Sorry, I was interrupted, Abigail came in from downstairs, she always brings me a nightcap… that’s what she calls it but I know there’s more to it than that, I think she thinks I’m incompetent. I’m competent, I have to be or why would I have to turn in this journal every Friday and why does there have to be 1200 words of thought. I ask you if I was incompetent why would my words matter. It’s about the government and the new chips, they know I know and the only way to control me is by deeming me incompetent. I’m getting tired, my blood sugar is getting low, I need an orange, I think I had orange juice already. I just wonder why…when I think about everybody… why would they do that… I’m competent.

      The worse thing is getting to 1200 words every week. Sometimes I just can’t do it. Do you know how long it takes me to keep counting every word to try and make it to 1200, did you notice I should have written twelve hundred twice, 1200 doesn’t even count as 1 word, I mean one word but twelve hundred counts two, it’s too late, my nightcap makes me sleepy, I have to put this in an envelope an push it under the door and then I’ll never see it again so really what does it matter. I can’t write anymore, it doesn’t matter, when you have lost at love you have lost it all nothing matters anymore. Is that true? Is that all there is? Why would THEY do that to US. Okay that’s it, I give up.

      • Liz, I’m not sure if this should have been named Lamentations, but I really liked the stream of consciousness writing that you delivered. Really. But, it does need those pesky words of the prompt in the first or last lines. So, since I know you’re going to fix it, other than saying I liked it, that’s going to be it for me for now. If you redo it, I’ll tack something on that.


        • Well froot loops, I have the phrase in there twice towards the end… I thought that was sufficient.. I think my time is up for editing….
    • Vicki Chvatal
      Hi Carrie, is the date of the deadline correct? Is this a 3-day speed-writing prompt?
      • Carrie Zylka

        Oops 30! Not 20!!

        • Gadzooks… and I pored my heart and soul into eleventhousandonehundredeightyfive just to make the three days…it’s okay and instead of “twelve hundred” I could have used one thousand two hundred for two more words… damn it Janet..
          • Carrie Zylka

            Hahaha good thing since it doesn’t have the 1st/last line requirement.
            Gives you plenty of time to revise it!

        • Vicki Chvatal
          Whew, that’s a relief. 🙂
    • Hi Carrie
      Why can’t we comment on the new prompt? Is that an oversight?
  • To one and all.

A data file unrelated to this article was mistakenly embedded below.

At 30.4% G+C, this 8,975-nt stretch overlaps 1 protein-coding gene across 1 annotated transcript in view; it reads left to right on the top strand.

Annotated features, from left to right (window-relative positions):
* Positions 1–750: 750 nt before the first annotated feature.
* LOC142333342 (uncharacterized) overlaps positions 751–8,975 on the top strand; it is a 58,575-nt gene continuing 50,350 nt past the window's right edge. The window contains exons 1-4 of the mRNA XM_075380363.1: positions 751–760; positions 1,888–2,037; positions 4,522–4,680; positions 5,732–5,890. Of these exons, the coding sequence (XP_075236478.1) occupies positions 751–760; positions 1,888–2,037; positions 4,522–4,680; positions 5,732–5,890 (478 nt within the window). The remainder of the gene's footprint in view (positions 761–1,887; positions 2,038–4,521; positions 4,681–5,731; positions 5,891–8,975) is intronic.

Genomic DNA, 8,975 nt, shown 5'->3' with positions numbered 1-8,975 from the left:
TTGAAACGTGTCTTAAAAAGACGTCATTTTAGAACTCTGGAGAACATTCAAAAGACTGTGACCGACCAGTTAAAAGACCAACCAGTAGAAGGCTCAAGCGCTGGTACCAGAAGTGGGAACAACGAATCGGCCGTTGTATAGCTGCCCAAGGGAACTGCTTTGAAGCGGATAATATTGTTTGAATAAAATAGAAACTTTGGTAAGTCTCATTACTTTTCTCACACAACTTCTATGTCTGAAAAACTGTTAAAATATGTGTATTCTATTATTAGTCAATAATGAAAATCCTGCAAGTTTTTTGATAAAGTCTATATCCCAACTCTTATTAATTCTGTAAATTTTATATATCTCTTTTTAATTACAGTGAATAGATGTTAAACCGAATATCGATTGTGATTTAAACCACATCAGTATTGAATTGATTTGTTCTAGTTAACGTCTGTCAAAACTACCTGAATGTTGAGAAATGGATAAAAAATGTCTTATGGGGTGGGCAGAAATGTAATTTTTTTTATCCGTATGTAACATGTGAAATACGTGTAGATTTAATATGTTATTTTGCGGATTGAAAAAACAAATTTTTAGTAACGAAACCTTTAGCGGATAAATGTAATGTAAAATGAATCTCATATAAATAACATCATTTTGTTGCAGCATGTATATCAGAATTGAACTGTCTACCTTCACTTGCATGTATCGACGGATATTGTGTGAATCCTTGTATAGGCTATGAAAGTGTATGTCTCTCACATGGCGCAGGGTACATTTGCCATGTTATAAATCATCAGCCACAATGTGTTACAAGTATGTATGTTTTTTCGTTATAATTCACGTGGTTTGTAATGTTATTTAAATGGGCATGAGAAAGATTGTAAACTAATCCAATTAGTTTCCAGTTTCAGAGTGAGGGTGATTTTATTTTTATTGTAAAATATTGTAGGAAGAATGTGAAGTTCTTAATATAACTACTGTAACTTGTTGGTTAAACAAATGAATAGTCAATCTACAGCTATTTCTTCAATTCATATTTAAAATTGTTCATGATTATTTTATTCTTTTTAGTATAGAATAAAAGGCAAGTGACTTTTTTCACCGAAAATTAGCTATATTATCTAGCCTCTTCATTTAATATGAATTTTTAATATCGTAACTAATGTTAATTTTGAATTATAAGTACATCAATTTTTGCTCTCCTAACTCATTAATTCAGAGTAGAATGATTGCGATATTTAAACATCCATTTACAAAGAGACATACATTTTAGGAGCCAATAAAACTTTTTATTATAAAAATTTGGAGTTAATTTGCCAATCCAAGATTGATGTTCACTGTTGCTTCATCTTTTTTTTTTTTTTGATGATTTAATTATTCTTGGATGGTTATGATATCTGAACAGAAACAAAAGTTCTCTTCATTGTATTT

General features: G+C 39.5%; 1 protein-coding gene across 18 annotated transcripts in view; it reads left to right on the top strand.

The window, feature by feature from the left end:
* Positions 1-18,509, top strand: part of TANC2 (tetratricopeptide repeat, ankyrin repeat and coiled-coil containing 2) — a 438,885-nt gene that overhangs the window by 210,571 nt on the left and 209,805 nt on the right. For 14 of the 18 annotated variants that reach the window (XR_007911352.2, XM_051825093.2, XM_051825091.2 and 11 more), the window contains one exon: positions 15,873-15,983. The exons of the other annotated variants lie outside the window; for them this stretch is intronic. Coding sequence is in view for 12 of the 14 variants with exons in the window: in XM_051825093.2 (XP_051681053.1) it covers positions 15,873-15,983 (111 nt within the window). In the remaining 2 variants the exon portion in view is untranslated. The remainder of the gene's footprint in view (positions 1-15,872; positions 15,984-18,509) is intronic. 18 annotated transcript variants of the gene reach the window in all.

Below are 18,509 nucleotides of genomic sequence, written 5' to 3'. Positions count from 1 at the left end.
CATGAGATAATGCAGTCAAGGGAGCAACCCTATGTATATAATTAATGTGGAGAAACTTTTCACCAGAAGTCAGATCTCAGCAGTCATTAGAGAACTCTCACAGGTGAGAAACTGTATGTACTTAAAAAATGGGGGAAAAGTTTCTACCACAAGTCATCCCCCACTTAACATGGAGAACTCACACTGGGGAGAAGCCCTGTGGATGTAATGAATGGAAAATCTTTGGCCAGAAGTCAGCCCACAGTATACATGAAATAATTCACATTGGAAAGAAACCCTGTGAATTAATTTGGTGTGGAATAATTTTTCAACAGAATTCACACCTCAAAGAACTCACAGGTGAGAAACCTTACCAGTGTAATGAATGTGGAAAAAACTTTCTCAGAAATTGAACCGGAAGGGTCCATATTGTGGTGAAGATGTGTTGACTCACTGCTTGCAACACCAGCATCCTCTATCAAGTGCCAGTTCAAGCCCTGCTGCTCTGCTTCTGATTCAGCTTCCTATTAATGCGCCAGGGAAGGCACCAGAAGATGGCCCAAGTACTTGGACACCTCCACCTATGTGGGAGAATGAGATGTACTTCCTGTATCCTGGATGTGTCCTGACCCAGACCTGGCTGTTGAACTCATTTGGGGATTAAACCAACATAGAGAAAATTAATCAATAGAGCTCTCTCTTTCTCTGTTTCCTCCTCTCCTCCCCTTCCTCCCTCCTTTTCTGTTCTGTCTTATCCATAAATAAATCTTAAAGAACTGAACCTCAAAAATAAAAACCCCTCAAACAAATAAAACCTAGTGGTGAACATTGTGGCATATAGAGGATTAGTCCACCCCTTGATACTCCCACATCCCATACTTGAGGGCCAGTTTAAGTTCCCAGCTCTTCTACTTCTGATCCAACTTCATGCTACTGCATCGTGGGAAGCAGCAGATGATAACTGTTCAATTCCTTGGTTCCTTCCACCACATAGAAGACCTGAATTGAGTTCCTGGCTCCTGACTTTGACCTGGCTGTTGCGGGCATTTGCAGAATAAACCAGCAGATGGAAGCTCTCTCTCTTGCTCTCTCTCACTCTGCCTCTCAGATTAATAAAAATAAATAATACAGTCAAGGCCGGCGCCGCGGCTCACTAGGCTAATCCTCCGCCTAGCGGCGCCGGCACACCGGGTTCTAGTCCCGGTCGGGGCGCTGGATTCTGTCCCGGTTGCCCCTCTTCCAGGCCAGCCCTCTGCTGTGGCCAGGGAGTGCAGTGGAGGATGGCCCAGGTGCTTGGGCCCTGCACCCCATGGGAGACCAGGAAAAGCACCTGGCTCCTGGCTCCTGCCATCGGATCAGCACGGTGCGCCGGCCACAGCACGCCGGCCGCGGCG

This could turn into one of those vicious cascading vortexes of perpetual redundancy. Much like reticulating the spline. Not sure I’ll get a story in this ‘week.’ Too many questions about this prompt. (It’s a very questionable prompt. You can’t argue with that. Oh you can? Oh, okay. So half of you would argue that the prompt is not at all questionable. (?) Okay, go back and look at the prompt. We’ll wait.)

    We’re not waiting. Let’s go. Might have to go back to work next week. (I just don’t have a job yet and I forgot what they look like.)
    Maybe I’ll write a story about that, the transition from bum to slave. Is that a demotion? I’m not sure.

    John Mansfield: ‘verschnitzel.’ There’s a word for ya. I just made it up. It’s like bloviate except it’s a noun. (It’s a singing sausage, I think.) Consider it, that’s all I’m saying. (Okay, you want the truth? Think you can handle it? Verschnitzel is really punishment for introducing me to ‘psychotrope’ and ‘hopepunk.’

    Hopepunk………. Would that mean Elon Musk is ‘suitpunk?’ What’s the definition of punk these days anyway?

    Ken Frape, of course we use the phrase ‘hook, line and sinker.”’ What do you think we are, a bunch of backward savages? Oh. Oh you do? Still, after all this time? Well, okay. But ….. we’re not people who hate to fish. We have fishing poles. Ok, sure, it’s true, some of us say ‘sink, line and hooker.’ but that’s more common in the big city. And out on the links I’ve heard people say ‘line, hook, and sinker,’ but they were golfers and I have no idea what they were talking about.

    Sorry I couldn’t be more helpful Ken. Do you fish? Every think about taking it up? I don’t have to fish. The fish jump in the boat when I need one. (Which, thankfully, isn’t often.)

  • Signing in for comments. BTW, John, my story, which did not get on the site, explained what, indeed, happened to the lady in the photograph. Alas, I was not as happy with the story, nor her demise – she died giving childbirth – as I should have been. It wasn’t the story, it was the writing. It needed help.

    Hopefully, I’ll be able to write a story for this prompt. “I don’t know. Why would they do that?” Looking for inspiration here.


    • Talk to Mulder or Cigarette Man, they’ll know.
      • Roy, I suspect only you and I know what you mean.
        • Unfortunately, gaming was just out of my grasp. I didn’t grow up with it, and was too old to develop the dexterity and desire. I know nothing about G-man, that was a euphemism for an FBI agent.

          But, somebody whited out those alien spaceships. I’m beginning to think it was Carrie. But, Cigarette Man would know.

  • Dear John,

    I did the same thing, John. I searched google, Silver-backed Singles, Match My, Femmes on Fenders, Old Broads and;; Long Dead Dates Dot Com; , No luck. No where. But it’s not driving me crazy or anything like that. It takes way more than that to drive me crazy.